After lunch, I continued back the way that I came from over the bridge heading east towards Møn again. Even though I hadn’t placed a juniper berry in the glass I still felt like I didn’t have a worry in the world at that point in time. There were no clouds in the sky and it had warmed up now to around 18 ℃. I rolled up my trousers legs and arm sleeves drawing in the suns spring warmth; it felt a little like summer already 😎.

The first part of the second stage, after walking over the bridge on Ulvshale Løb (channel), follows a trail on the north side of Ulvshale Skov (forest). Before lunch, I had walked on the south side hiking west. Then it heads, first south and then east again through the fairytale forest.

Ulvshale Skov (forest) is like no other Danish forest. The fallen trees, the uneven rocky forest floor, the small water holes and the many species of plant life give the forest its own distinctive character.

Exiting the forest I feel like I’m walking into an area that one would find on an island in Southern Europe somewhere. Wow, this is nice 👌. First, I pass Ulvshale Camping and then I make my way out to Ulvshale Strand (beach). Here there are long white sandy beaches and the water has a beautiful turquoise colour to it. I follow the beach for a couple of kilometres before I have to turn heading in a southern direction. I walk on the northern side of Hegnede Skov (forest) trying to see if there are any possibilities for a wild camp there on a future hike. It looked fairly overgrown and there is a lot of thick brush but I think I eyed some scattered areas where one could pitch a tent.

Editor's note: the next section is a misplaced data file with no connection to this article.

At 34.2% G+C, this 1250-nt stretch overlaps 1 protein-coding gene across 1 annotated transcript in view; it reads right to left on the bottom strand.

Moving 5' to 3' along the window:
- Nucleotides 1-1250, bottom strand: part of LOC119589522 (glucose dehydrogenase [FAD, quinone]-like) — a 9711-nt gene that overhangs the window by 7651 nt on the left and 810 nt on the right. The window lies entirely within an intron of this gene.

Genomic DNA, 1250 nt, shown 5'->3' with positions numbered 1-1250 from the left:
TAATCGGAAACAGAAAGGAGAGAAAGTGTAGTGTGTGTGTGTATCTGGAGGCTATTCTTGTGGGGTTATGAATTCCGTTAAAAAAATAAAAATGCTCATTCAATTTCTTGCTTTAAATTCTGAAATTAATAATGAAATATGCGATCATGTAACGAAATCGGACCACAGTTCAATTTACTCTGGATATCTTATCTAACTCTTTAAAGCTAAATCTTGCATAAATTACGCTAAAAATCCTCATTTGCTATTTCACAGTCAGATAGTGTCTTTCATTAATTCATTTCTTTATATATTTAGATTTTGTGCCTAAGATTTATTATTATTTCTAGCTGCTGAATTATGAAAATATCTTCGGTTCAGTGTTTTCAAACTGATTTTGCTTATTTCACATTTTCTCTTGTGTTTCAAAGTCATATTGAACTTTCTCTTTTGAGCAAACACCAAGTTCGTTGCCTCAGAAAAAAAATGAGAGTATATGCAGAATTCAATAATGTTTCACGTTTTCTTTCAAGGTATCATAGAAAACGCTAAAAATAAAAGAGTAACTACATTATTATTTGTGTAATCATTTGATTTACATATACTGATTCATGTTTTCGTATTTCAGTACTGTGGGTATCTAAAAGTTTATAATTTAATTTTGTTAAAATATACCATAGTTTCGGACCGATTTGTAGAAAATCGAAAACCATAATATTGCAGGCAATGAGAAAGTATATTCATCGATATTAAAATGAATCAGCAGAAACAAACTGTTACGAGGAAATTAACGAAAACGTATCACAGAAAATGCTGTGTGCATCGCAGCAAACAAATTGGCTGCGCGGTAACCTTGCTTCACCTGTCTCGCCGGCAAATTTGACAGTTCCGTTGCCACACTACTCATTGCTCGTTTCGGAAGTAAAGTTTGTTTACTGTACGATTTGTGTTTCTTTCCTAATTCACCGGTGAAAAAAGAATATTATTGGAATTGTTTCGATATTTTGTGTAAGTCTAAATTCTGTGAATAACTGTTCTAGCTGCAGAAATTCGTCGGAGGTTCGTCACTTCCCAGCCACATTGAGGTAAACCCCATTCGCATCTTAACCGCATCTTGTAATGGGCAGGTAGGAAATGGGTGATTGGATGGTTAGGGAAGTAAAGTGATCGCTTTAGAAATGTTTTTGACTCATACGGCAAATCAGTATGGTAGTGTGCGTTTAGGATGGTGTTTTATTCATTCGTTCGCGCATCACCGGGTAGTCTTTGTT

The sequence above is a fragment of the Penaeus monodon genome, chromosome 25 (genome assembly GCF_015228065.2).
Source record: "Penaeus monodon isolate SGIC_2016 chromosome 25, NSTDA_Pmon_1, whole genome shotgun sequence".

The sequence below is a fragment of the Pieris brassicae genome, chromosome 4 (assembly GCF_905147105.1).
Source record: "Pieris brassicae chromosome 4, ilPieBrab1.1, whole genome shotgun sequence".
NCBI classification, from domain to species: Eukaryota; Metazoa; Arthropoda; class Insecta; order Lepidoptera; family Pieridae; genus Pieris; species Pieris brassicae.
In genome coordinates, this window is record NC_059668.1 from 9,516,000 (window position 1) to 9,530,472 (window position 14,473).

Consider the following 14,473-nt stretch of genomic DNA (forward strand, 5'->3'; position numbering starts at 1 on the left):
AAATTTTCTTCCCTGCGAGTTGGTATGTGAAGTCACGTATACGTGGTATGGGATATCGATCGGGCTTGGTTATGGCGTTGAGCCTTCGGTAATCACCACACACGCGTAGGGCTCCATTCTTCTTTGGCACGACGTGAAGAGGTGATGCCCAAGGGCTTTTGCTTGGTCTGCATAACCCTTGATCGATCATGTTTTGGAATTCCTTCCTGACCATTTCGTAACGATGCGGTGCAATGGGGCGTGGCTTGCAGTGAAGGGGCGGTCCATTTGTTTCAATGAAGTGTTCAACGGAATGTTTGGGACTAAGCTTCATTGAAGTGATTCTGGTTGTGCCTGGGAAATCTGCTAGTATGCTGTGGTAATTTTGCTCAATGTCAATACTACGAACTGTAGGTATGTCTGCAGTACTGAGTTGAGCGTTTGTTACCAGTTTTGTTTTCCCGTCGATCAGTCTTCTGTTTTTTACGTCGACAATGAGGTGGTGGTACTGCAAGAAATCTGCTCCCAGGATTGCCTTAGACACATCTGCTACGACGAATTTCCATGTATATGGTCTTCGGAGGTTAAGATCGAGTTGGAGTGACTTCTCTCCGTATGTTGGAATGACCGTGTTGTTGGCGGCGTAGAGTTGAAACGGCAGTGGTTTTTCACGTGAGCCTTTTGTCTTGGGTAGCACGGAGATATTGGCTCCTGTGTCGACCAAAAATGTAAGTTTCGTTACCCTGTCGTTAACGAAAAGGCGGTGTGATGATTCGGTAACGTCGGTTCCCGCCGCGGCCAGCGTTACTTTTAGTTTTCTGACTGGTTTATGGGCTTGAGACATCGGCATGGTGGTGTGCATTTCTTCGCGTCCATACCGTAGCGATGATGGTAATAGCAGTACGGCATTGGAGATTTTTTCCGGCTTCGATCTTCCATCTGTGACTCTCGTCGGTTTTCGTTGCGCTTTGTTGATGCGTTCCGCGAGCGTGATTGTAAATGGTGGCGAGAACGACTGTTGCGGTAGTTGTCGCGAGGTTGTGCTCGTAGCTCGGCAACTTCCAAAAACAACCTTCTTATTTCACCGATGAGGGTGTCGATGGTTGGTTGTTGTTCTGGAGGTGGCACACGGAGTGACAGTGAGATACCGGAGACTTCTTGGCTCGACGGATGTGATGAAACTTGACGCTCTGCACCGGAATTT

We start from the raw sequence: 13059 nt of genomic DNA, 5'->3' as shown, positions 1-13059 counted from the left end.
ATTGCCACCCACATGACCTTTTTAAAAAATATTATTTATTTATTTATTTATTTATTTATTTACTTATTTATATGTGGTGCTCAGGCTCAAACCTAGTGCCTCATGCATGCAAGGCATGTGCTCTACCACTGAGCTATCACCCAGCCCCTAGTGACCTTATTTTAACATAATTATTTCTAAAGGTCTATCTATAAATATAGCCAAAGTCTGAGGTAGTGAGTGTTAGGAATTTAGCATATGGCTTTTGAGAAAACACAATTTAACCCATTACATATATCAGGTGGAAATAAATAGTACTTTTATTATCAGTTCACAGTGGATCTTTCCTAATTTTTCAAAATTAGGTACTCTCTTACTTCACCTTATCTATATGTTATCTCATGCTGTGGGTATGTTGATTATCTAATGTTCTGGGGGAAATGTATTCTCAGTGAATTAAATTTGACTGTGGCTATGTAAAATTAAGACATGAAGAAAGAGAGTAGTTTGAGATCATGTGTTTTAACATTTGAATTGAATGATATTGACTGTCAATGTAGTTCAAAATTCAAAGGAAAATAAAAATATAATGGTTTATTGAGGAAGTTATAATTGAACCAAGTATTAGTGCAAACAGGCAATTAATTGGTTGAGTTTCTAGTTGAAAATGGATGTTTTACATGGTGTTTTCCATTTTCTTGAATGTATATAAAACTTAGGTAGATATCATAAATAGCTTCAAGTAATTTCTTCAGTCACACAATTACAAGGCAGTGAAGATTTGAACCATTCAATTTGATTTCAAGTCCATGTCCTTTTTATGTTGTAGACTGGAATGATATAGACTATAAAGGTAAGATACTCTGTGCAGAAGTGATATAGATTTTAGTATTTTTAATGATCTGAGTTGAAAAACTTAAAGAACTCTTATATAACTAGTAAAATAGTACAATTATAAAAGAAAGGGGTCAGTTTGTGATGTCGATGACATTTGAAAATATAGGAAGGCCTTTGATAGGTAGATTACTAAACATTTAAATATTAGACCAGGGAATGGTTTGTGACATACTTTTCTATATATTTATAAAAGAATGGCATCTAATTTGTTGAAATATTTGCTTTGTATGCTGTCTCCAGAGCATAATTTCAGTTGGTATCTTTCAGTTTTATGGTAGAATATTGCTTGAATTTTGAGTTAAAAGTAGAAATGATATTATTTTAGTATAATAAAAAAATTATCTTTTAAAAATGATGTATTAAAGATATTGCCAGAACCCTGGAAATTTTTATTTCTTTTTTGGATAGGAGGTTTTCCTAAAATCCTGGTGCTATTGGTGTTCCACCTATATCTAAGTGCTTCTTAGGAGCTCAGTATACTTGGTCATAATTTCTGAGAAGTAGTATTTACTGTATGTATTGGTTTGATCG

Soon I’m back at Udby Skov (forest) on the east side, and so I hang a right and walk 400 meters on the road until I see a track that runs through the forest ending at Mosehældgård where the car is parked. There is probably 800 meters or so and then my hike is over. I have walked 25 KM today.

My intentions were to camp at Mosehældgård for the night but there were too many people there. With the COVID-19 restrictions going on I decided the best thing to do was to head home, so that is what I did.

YouTube video above

Product(s) discussed in this article were purchased by myself from a retailer or manufacturer. I do not accept compensation or donated product in exchange for guaranteed media placement or product review coverage without clearly denoting such coverage as an “ADVERTISEMENT” or “SPONSORED CONTENT.”